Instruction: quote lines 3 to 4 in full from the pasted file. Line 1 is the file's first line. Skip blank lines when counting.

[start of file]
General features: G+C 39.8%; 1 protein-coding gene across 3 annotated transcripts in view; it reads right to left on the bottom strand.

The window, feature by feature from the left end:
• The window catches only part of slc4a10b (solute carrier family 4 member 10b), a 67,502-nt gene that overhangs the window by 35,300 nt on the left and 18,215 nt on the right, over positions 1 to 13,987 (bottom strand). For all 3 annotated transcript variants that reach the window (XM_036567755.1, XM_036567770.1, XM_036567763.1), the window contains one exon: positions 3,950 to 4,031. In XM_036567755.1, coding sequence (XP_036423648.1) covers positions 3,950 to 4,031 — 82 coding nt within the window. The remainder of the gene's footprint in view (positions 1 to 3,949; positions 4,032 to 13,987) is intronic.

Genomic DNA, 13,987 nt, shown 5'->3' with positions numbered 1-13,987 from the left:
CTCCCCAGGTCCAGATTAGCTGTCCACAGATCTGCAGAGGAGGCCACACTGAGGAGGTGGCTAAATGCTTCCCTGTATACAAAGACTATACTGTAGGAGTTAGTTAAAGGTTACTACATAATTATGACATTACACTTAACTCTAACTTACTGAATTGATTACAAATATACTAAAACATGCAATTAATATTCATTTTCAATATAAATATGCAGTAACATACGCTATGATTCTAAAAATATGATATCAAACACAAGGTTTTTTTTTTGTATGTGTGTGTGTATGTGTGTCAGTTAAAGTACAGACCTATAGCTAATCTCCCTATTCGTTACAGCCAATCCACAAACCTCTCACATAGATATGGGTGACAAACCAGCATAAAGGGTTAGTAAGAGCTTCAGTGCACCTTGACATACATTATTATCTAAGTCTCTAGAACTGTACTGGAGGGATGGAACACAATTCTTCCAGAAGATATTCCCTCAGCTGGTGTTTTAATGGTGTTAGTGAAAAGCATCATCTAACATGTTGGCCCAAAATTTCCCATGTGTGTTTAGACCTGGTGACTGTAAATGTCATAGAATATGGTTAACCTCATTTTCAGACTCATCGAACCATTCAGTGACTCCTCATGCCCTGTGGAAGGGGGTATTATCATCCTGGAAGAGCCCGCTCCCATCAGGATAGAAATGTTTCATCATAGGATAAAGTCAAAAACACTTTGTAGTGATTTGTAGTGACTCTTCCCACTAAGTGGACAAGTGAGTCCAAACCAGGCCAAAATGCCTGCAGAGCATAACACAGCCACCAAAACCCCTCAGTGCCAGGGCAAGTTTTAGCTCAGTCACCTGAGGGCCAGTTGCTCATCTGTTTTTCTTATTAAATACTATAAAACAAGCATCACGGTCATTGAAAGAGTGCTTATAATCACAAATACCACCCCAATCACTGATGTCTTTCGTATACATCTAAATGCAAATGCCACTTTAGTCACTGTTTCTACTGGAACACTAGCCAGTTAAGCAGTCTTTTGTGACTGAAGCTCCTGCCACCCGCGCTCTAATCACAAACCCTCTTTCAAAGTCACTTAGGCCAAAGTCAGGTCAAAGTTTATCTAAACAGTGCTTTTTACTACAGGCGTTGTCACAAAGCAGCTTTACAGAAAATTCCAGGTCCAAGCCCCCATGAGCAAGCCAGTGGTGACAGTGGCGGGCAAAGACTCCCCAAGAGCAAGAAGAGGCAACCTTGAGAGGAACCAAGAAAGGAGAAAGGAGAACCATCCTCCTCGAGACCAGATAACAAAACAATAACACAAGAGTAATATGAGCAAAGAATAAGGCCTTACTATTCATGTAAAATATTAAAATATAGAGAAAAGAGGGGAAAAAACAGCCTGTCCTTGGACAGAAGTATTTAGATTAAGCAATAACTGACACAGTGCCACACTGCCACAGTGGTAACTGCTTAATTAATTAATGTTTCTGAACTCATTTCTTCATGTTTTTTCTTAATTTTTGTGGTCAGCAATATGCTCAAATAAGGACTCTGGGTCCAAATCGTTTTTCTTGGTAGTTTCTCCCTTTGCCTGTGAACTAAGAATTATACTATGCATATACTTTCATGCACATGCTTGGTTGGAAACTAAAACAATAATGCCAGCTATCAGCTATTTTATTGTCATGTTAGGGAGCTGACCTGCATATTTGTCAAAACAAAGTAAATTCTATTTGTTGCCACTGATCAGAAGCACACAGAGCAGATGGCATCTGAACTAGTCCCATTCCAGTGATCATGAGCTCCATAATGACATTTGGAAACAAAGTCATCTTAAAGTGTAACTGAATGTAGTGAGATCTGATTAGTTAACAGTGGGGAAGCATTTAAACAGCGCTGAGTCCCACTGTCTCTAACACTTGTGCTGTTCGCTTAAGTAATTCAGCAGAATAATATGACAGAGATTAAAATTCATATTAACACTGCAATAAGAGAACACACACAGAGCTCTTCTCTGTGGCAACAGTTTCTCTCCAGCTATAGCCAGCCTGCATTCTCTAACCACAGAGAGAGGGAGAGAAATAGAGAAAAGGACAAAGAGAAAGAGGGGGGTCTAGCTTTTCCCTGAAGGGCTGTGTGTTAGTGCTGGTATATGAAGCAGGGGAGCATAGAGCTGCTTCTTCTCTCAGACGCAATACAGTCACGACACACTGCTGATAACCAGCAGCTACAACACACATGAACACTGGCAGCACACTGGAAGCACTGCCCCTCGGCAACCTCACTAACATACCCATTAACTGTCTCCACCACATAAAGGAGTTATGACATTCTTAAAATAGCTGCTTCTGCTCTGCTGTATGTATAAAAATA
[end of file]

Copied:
• The window catches only part of slc4a10b (solute carrier family 4 member 10b), a 67,502-nt gene that overhangs the window by 35,300 nt on the left and 18,215 nt on the right, over positions 1 to 13,987 (bottom strand). For all 3 annotated transcript variants that reach the window (XM_036567755.1, XM_036567770.1, XM_036567763.1), the window contains one exon: positions 3,950 to 4,031. In XM_036567755.1, coding sequence (XP_036423648.1) covers positions 3,950 to 4,031 — 82 coding nt within the window. The remainder of the gene's footprint in view (positions 1 to 3,949; positions 4,032 to 13,987) is intronic.

Genomic DNA, 13,987 nt, shown 5'->3' with positions numbered 1-13,987 from the left: